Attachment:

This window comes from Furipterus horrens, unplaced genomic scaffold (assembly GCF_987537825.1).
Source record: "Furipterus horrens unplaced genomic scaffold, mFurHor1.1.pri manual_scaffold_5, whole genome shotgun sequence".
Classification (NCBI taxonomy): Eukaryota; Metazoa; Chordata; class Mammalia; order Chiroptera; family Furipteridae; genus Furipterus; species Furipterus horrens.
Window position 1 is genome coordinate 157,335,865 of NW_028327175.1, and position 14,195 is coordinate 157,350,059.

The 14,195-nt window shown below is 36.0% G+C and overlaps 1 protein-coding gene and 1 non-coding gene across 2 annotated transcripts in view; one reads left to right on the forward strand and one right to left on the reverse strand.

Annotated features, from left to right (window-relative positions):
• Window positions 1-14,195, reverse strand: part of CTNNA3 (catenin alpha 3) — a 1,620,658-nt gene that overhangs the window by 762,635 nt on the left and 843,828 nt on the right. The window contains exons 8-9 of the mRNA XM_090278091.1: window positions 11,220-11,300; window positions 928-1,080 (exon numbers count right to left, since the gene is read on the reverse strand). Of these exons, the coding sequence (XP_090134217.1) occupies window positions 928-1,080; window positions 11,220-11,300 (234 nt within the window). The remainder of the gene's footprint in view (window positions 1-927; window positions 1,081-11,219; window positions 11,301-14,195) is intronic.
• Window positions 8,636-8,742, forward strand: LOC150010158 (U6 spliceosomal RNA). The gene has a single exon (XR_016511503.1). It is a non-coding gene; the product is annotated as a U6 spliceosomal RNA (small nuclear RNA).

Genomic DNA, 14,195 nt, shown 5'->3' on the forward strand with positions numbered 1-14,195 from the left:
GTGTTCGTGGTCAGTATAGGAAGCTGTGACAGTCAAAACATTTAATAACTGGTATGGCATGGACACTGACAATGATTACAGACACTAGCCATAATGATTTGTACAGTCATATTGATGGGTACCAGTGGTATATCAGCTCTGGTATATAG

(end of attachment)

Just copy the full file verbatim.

This window comes from Furipterus horrens, unplaced genomic scaffold (assembly GCF_987537825.1).
Source record: "Furipterus horrens unplaced genomic scaffold, mFurHor1.1.pri manual_scaffold_5, whole genome shotgun sequence".
Classification (NCBI taxonomy): Eukaryota; Metazoa; Chordata; class Mammalia; order Chiroptera; family Furipteridae; genus Furipterus; species Furipterus horrens.
Window position 1 is genome coordinate 157,335,865 of NW_028327175.1, and position 14,195 is coordinate 157,350,059.

The 14,195-nt window shown below is 36.0% G+C and overlaps 1 protein-coding gene and 1 non-coding gene across 2 annotated transcripts in view; one reads left to right on the forward strand and one right to left on the reverse strand.

Annotated features, from left to right (window-relative positions):
• Window positions 1-14,195, reverse strand: part of CTNNA3 (catenin alpha 3) — a 1,620,658-nt gene that overhangs the window by 762,635 nt on the left and 843,828 nt on the right. The window contains exons 8-9 of the mRNA XM_090278091.1: window positions 11,220-11,300; window positions 928-1,080 (exon numbers count right to left, since the gene is read on the reverse strand). Of these exons, the coding sequence (XP_090134217.1) occupies window positions 928-1,080; window positions 11,220-11,300 (234 nt within the window). The remainder of the gene's footprint in view (window positions 1-927; window positions 1,081-11,219; window positions 11,301-14,195) is intronic.
• Window positions 8,636-8,742, forward strand: LOC150010158 (U6 spliceosomal RNA). The gene has a single exon (XR_016511503.1). It is a non-coding gene; the product is annotated as a U6 spliceosomal RNA (small nuclear RNA).

Genomic DNA, 14,195 nt, shown 5'->3' on the forward strand with positions numbered 1-14,195 from the left:
GTGTTCGTGGTCAGTATAGGAAGCTGTGACAGTCAAAACATTTAATAACTGGTATGGCATGGACACTGACAATGATTACAGACACTAGCCATAATGATTTGTACAGTCATATTGATGGGTACCAGTGGTATATCAGCTCTGGTATATAG